Further, assuming a base line of 400 campaigns, Thamm/Schiereck claim that 75 per cent of these samples have been kept under the lid and were never in the public limelight, on social media or mentioned in the press or legal/economic writings, reflecting the mainly informal approach take in these campaigns. This corresponds with our own findings. Over the years, we have only been able to identify 70 to 80 activist attempts at value creation with public German target corporations.

There is another fork in the road and bifurcation of observations. If we assume 400 activist engagements in total, 250 took place before the financial crisis, the remainder thereafter. The early ones were fairly multi-faceted attempts at value creation.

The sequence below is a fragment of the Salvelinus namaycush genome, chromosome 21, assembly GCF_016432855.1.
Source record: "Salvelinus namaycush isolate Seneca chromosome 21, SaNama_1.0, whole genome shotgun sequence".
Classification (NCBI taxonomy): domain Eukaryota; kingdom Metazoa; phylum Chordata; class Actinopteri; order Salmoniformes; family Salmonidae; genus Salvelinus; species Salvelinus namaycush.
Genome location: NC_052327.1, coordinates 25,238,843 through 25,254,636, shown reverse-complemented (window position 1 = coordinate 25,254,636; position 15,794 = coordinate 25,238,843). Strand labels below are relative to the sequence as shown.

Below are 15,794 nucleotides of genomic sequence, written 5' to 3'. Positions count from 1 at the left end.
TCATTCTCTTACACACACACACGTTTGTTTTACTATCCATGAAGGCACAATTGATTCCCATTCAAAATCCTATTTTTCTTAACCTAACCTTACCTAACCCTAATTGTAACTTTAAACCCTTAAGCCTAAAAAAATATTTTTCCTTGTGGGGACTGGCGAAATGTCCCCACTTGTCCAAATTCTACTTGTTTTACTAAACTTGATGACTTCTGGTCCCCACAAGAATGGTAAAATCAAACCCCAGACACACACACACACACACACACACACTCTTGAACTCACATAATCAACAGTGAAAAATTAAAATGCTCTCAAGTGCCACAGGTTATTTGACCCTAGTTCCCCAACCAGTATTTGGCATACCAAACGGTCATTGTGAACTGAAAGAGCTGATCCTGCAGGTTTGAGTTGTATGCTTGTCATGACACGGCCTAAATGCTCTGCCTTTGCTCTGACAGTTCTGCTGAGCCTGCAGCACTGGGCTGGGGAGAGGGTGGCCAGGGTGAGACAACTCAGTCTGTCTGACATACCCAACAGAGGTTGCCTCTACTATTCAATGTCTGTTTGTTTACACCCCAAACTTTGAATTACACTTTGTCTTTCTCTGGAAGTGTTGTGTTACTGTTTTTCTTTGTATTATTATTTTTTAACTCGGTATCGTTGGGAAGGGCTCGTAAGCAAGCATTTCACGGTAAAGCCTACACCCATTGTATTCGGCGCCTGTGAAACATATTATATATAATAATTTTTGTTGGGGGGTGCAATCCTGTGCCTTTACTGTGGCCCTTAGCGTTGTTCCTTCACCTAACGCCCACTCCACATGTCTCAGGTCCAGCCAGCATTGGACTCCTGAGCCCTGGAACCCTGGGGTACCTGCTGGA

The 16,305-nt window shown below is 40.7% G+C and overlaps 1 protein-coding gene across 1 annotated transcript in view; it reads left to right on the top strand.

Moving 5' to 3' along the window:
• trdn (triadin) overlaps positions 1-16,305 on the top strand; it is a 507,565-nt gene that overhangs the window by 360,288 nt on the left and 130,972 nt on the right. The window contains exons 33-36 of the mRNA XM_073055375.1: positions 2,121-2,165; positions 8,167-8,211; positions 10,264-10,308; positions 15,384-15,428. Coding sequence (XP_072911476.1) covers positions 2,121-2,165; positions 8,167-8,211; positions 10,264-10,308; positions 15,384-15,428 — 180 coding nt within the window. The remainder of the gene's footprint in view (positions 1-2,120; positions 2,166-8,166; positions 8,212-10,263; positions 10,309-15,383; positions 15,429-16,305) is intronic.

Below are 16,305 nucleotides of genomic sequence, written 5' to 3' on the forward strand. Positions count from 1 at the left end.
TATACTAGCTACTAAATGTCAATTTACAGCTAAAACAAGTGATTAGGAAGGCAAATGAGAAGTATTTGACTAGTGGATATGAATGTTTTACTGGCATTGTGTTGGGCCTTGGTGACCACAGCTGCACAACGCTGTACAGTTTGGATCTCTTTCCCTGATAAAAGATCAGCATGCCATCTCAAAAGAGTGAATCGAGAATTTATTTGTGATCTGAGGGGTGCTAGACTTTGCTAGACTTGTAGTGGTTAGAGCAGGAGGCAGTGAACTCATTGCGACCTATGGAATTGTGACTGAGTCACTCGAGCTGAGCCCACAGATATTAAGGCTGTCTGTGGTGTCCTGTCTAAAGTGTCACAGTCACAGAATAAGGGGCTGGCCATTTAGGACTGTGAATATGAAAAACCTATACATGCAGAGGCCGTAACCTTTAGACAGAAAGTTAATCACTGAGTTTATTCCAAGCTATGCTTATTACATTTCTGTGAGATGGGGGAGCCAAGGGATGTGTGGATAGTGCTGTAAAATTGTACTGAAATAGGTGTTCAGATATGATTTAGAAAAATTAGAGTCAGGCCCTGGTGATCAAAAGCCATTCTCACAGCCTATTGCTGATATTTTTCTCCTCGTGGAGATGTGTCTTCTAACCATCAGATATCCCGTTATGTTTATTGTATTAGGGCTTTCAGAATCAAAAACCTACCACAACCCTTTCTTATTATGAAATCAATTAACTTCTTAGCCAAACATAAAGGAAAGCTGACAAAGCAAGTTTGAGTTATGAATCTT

The majority of the subsequent 150 activist interventions since 2009 mostly follow the script of more or less unimaginative takeover arbitrage, by (i) opposing a mergers and acquisition (M&A) transaction as value-destructive; (ii) pushing for a business combination involving the portfolio company as creating value; or else (iii) reflecting an attitude towards a public M&A transaction that could be called supportive in general, except for the consideration promised to the hold-out shareholders who are refusing to sell their stock position to the acquiring entity for the same consideration proffered to all other shareholders – activists simply extract a better price.